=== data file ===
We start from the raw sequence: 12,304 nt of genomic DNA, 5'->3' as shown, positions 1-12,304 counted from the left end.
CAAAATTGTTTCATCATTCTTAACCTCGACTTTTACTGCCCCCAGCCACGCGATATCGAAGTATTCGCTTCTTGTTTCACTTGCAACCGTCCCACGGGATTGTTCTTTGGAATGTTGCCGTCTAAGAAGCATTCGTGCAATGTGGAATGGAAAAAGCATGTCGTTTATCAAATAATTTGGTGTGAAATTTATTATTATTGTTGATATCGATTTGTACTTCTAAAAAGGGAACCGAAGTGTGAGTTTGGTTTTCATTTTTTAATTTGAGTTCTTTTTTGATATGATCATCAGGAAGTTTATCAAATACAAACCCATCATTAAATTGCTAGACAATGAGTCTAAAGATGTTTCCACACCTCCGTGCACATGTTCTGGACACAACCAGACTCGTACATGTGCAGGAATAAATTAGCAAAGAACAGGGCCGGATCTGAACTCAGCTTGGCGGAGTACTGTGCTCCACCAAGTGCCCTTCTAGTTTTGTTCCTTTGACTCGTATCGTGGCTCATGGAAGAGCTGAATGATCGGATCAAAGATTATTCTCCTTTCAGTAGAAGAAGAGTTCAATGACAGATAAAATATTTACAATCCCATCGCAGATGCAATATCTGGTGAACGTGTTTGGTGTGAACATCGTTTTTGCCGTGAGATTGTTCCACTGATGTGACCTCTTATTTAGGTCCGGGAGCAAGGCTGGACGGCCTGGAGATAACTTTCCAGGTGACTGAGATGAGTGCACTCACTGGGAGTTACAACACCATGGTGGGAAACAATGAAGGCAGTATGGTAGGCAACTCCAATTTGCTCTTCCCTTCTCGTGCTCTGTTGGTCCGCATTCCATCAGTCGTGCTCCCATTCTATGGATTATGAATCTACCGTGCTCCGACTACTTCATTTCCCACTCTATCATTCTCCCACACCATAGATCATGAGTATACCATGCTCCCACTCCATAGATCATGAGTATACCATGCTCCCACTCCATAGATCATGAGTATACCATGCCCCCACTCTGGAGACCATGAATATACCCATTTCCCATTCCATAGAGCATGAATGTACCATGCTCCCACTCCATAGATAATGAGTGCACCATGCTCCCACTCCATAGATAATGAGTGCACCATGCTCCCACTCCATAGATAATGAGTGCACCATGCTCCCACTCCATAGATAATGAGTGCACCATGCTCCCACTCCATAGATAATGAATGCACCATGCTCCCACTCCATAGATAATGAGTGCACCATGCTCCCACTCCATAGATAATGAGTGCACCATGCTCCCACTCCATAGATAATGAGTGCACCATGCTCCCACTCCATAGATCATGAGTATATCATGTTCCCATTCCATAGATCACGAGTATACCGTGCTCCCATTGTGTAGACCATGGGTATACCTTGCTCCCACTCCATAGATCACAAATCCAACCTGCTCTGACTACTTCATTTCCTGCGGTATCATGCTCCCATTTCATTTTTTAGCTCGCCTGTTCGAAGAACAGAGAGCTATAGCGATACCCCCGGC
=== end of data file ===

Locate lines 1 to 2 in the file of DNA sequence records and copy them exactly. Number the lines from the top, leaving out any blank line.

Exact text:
We start from the raw sequence: 12,304 nt of genomic DNA, 5'->3' as shown, positions 1-12,304 counted from the left end.
CAAAATTGTTTCATCATTCTTAACCTCGACTTTTACTGCCCCCAGCCACGCGATATCGAAGTATTCGCTTCTTGTTTCACTTGCAACCGTCCCACGGGATTGTTCTTTGGAATGTTGCCGTCTAAGAAGCATTCGTGCAATGTGGAATGGAAAAAGCATGTCGTTTATCAAATAATTTGGTGTGAAATTTATTATTATTGTTGATATCGATTTGTACTTCTAAAAAGGGAACCGAAGTGTGAGTTTGGTTTTCATTTTTTAATTTGAGTTCTTTTTTGATATGATCATCAGGAAGTTTATCAAATACAAACCCATCATTAAATTGCTAGACAATGAGTCTAAAGATGTTTCCACACCTCCGTGCACATGTTCTGGACACAACCAGACTCGTACATGTGCAGGAATAAATTAGCAAAGAACAGGGCCGGATCTGAACTCAGCTTGGCGGAGTACTGTGCTCCACCAAGTGCCCTTCTAGTTTTGTTCCTTTGACTCGTATCGTGGCTCATGGAAGAGCTGAATGATCGGATCAAAGATTATTCTCCTTTCAGTAGAAGAAGAGTTCAATGACAGATAAAATATTTACAATCCCATCGCAGATGCAATATCTGGTGAACGTGTTTGGTGTGAACATCGTTTTTGCCGTGAGATTGTTCCACTGATGTGACCTCTTATTTAGGTCCGGGAGCAAGGCTGGACGGCCTGGAGATAACTTTCCAGGTGACTGAGATGAGTGCACTCACTGGGAGTTACAACACCATGGTGGGAAACAATGAAGGCAGTATGGTAGGCAACTCCAATTTGCTCTTCCCTTCTCGTGCTCTGTTGGTCCGCATTCCATCAGTCGTGCTCCCATTCTATGGATTATGAATCTACCGTGCTCCGACTACTTCATTTCCCACTCTATCATTCTCCCACACCATAGATCATGAGTATACCATGCTCCCACTCCATAGATCATGAGTATACCATGCTCCCACTCCATAGATCATGAGTATACCATGCCCCCACTCTGGAGACCATGAATATACCCATTTCCCATTCCATAGAGCATGAATGTACCATGCTCCCACTCCATAGATAATGAGTGCACCATGCTCCCACTCCATAGATAATGAGTGCACCATGCTCCCACTCCATAGATAATGAGTGCACCATGCTCCCACTCCATAGATAATGAGTGCACCATGCTCCCACTCCATAGATAATGAATGCACCATGCTCCCACTCCATAGATAATGAGTGCACCATGCTCCCACTCCATAGATAATGAGTGCACCATGCTCCCACTCCATAGATAATGAGTGCACCATGCTCCCACTCCATAGATCATGAGTATATCATGTTCCCATTCCATAGATCACGAGTATACCGTGCTCCCATTGTGTAGACCATGGGTATACCTTGCTCCCACTCCATAGATCACAAATCCAACCTGCTCTGACTACTTCATTTCCTGCGGTATCATGCTCCCATTTCATTTTTTAGCTCGCCTGTTCGAAGAACAGAGAGCTATAGCGATACCCCCGGC